By Crystal Lindell, Columnist
I recently got a new prescription for a drug that’s supposed to help with my anxiety — which is a debilitating mix caused by opioid withdrawal and what I would call a base level of anxiety that runs through my bones.
The ironic thing about what happened is that when I went to pick up the anxiety medication, the cost of the prescription nearly gave me an anxiety attack — right there at the pharmacy.
The co-pay was $65.
It gets worse. My doctor wanted to gradually move me up on the dose, so he had ordered some 10 mg pills and some 20 mg pills. The insurance company wanted me to pay $65 for EACH dose! That’s $130.
We need to talk about co-pays. There’s this misconception in America that if you have health insurance, then you don’t have to really worry about medical bills.
But that’s so incredibly not true.
Listen, I wish a $65 co-pay for medication was no big deal for me. I wish I could just whip out some hundos every time I stopped in the pharmacy and throw them around like confetti, but alas, I am not a rapper or a Kardashian.
So when my insurance company tells me that the medication I am taking is “not preferred” and thus comes with a $65 co-pay, I cry a little inside. Especially since it’s a monthly prescription.
Add in a couple other meds ($25/month) and I’m looking at $90 a month for prescriptions. That’s literally an electric bill, or four tanks of gas, or about 10 percent of my rent.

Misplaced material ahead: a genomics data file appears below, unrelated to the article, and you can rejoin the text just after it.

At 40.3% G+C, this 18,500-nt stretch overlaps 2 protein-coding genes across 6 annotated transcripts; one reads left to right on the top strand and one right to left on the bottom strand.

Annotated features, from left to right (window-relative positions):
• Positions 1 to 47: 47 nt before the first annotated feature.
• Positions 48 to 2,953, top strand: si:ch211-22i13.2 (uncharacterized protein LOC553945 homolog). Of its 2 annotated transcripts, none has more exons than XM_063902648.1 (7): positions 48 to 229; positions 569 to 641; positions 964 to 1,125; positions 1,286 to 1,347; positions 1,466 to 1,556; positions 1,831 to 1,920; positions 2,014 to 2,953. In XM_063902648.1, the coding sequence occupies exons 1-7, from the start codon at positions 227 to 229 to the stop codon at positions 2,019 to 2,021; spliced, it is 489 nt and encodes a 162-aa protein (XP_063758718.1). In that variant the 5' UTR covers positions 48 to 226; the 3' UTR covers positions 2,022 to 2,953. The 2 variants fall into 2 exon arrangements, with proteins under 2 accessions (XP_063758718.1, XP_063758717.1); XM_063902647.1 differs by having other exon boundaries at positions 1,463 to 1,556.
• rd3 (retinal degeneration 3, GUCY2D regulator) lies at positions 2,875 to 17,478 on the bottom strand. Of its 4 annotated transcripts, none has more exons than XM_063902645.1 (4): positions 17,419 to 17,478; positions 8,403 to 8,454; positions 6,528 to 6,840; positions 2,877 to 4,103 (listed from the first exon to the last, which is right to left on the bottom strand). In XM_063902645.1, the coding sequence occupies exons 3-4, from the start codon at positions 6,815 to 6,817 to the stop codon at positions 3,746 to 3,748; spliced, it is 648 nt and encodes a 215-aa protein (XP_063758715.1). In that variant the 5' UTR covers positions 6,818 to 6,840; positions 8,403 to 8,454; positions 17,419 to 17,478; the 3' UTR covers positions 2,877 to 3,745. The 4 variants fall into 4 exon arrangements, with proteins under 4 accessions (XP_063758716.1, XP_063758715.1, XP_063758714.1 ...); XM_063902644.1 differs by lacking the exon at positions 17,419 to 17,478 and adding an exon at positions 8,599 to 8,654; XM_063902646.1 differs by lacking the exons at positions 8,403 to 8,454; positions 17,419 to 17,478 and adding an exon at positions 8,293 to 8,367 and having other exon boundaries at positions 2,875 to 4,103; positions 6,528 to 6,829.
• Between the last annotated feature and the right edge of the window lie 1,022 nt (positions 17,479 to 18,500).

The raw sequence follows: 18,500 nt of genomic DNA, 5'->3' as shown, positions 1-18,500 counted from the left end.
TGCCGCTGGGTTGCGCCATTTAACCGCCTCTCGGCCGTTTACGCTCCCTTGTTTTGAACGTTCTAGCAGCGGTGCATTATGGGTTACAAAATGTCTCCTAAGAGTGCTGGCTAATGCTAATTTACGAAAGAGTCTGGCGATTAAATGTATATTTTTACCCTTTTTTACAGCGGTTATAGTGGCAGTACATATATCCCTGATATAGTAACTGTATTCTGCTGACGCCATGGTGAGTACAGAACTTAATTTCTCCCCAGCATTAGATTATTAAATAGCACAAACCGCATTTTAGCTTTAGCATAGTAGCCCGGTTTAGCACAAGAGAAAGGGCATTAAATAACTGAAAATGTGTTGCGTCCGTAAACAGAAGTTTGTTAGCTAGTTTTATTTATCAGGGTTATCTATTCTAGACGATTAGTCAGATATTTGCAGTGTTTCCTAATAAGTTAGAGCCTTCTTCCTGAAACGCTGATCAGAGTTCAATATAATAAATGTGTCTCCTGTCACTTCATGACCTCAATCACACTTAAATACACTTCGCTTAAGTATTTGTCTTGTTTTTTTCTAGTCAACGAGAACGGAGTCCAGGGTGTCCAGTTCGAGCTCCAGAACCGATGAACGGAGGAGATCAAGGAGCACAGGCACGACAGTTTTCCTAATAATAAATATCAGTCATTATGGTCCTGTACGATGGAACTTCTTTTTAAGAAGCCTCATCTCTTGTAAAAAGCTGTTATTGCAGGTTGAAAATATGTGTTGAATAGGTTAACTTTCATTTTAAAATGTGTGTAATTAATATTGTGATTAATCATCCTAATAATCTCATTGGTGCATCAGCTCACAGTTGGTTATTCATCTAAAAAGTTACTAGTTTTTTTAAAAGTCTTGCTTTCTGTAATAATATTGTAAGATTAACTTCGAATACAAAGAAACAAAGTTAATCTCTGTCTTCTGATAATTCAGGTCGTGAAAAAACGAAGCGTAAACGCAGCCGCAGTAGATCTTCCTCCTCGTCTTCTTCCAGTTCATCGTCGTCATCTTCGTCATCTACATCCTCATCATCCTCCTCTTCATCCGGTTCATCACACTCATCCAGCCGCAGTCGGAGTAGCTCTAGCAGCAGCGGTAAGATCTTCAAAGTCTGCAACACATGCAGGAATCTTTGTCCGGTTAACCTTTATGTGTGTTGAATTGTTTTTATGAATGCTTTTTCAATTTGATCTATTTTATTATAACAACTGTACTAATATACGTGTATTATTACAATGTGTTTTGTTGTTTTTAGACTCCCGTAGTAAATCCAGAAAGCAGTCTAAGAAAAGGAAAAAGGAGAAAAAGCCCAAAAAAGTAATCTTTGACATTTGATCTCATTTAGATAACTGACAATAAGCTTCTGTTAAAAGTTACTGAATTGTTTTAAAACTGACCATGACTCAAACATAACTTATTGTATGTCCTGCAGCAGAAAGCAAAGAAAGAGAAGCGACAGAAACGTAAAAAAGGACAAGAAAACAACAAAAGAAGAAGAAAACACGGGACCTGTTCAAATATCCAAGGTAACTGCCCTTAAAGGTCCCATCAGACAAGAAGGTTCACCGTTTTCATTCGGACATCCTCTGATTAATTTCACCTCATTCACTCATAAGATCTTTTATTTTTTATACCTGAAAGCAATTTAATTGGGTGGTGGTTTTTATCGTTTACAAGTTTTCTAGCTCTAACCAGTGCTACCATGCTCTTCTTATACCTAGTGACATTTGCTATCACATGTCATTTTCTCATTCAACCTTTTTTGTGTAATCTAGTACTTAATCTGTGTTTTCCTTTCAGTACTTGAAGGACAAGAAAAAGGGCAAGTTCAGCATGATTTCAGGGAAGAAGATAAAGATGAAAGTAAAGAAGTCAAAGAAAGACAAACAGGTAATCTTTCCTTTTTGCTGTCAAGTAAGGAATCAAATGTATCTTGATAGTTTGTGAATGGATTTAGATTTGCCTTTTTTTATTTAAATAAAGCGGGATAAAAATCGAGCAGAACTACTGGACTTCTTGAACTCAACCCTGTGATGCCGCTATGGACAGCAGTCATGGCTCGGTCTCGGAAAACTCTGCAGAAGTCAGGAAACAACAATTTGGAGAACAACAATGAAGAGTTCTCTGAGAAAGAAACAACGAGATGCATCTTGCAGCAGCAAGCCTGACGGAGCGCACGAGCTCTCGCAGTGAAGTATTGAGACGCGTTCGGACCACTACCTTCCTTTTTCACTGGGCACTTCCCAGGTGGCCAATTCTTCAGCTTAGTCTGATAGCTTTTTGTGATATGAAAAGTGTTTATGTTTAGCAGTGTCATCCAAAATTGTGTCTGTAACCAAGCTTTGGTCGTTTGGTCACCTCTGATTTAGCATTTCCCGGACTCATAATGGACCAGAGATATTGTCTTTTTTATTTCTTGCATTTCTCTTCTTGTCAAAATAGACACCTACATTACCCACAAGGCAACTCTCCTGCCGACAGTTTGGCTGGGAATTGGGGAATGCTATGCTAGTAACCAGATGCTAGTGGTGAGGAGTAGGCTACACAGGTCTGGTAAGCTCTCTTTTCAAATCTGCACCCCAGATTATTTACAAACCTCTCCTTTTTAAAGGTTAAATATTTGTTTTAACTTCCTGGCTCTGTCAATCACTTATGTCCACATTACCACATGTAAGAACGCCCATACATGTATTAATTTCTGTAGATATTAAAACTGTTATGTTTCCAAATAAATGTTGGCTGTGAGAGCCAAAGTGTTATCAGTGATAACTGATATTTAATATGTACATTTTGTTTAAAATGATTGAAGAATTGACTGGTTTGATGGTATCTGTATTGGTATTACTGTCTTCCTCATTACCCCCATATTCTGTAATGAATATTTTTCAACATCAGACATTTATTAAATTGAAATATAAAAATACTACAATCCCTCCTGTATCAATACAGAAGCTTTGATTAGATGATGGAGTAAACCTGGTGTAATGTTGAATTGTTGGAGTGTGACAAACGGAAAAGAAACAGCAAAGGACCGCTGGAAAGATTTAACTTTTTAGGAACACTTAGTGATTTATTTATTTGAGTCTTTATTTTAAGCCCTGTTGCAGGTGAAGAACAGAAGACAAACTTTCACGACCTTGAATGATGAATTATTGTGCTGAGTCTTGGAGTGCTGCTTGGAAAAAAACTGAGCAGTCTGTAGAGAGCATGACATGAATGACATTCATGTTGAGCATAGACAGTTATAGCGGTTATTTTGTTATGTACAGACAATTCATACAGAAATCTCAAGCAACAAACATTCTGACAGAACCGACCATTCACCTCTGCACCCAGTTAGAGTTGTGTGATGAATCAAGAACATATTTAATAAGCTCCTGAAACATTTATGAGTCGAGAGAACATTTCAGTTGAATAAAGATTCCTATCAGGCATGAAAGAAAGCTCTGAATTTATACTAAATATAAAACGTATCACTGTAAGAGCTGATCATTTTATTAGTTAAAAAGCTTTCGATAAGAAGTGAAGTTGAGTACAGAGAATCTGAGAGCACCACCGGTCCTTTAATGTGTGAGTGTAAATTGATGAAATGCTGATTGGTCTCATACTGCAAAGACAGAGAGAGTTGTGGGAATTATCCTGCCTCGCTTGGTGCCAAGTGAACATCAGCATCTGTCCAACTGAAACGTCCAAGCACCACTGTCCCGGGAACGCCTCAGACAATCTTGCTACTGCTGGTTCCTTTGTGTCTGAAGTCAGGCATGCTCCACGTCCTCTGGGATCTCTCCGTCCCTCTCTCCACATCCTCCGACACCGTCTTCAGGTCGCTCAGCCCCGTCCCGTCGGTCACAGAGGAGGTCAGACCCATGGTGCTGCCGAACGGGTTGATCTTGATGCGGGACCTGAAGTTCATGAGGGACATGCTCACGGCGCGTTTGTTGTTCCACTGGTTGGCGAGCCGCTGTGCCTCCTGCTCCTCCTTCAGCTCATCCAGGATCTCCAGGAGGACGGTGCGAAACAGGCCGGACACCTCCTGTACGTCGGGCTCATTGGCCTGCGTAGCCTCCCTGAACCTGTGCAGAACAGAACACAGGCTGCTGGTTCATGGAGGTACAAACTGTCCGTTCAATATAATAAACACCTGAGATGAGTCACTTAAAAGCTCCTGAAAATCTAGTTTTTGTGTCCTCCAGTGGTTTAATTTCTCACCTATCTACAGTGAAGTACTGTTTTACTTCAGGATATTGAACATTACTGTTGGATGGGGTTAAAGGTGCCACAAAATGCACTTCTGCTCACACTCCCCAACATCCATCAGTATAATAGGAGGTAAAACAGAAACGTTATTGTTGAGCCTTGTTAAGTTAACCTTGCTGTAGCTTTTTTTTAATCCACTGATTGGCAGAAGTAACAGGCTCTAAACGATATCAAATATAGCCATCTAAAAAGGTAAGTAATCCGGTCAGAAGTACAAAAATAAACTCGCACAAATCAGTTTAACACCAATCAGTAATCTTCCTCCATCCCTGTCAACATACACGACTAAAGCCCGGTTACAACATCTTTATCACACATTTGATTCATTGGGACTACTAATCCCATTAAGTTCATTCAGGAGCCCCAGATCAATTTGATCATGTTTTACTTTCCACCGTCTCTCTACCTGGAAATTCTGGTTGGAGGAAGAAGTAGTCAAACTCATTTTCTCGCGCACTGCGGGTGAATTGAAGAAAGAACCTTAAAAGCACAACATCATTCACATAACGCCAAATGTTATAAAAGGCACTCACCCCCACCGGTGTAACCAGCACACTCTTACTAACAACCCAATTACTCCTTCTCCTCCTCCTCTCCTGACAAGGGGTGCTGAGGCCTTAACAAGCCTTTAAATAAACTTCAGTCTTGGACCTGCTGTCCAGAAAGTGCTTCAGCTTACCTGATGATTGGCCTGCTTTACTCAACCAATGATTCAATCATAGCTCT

I asked the insurance company if I could appeal the fact that it’s not their preferred medication, seeing as how I had what I thought were very valid reasons.
1) I had a horrific reaction to the one that is preferred, and ended up in the ER.
2) As a response to the horrific reaction to the other drug, my doctor ran genetic testing to see which meds would work best for me, and after a lot of consideration we decided on this one.
3) This is the medication my doctor chose.
But the insurance company was basically like, “Umm, yeah, no you can’t appeal.” Something about how they do technically cover it, so there’s nothing to appeal.
They literally tried to tell me that my doctor should just prescribe one of the preferred meds, completely ignoring the fact that my psychiatrist had literally spent hours with me talking about all the pros and cons before he decided on this one.
And then they had the audacity to act like it was no big deal. But if it’s no big deal, why don’t they pay the $65 then?
My $65 co-pay is just one small example of all the ways people with insurance can still find themselves with mountains of medical bills. There’s also the $30 co-pay for every single doctor’s appointment, and the $2,500 deductibles you run into every time you’re in the ER.
I live paycheck to paycheck, and all the medicals bills can make it hard to breathe. In fact, it’s enough to give a girl an anxiety attack.
Crystal Lindell is a journalist who lives in Illinois. She loves Taco Bell, watching "Burn Notice" episodes on Netflix and Snicker's Bites. She has had intercostal neuralgia since February 2013.
Crystal writes about it on her blog, “The Only Certainty is Bad Grammar.”
The information in this column should not be considered as professional medical advice, diagnosis or treatment. It is for informational purposes only and represent the author’s opinions alone. It does not inherently express or reflect the views, opinions and/or positions of Pain News Network.